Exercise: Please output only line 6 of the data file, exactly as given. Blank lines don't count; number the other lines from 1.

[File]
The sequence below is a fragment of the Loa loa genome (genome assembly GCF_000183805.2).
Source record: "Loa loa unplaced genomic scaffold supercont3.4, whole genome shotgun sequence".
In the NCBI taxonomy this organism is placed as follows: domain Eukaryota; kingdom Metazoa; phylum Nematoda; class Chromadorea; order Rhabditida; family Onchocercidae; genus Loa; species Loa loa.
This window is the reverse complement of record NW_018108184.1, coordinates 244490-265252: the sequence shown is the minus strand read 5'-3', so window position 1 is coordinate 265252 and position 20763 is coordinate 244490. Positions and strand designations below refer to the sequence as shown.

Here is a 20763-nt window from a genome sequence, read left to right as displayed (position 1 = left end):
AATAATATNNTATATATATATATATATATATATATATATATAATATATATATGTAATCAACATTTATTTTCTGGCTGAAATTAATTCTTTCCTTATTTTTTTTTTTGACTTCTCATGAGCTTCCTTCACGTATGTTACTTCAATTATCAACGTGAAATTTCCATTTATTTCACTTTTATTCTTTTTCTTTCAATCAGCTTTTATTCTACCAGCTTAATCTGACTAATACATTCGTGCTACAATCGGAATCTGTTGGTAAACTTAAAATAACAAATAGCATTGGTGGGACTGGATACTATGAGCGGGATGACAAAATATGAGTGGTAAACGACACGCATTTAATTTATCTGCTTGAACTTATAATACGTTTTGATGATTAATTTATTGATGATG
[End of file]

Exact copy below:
AATAATATNNTATATATATATATATATATATATATATATATAATATATATATGTAATCAACATTTATTTTCTGGCTGAAATTAATTCTTTCCTTATTTTTTTTTTTGACTTCTCATGAGCTTCCTTCACGTATGTTACTTCAATTATCAACGTGAAATTTCCATTTATTTCACTTTTATTCTTTTTCTTTCAATCAGCTTTTATTCTACCAGCTTAATCTGACTAATACATTCGTGCTACAATCGGAATCTGTTGGTAAACTTAAAATAACAAATAGCATTGGTGGGACTGGATACTATGAGCGGGATGACAAAATATGAGTGGTAAACGACACGCATTTAATTTATCTGCTTGAACTTATAATACGTTTTGATGATTAATTTATTGATGATG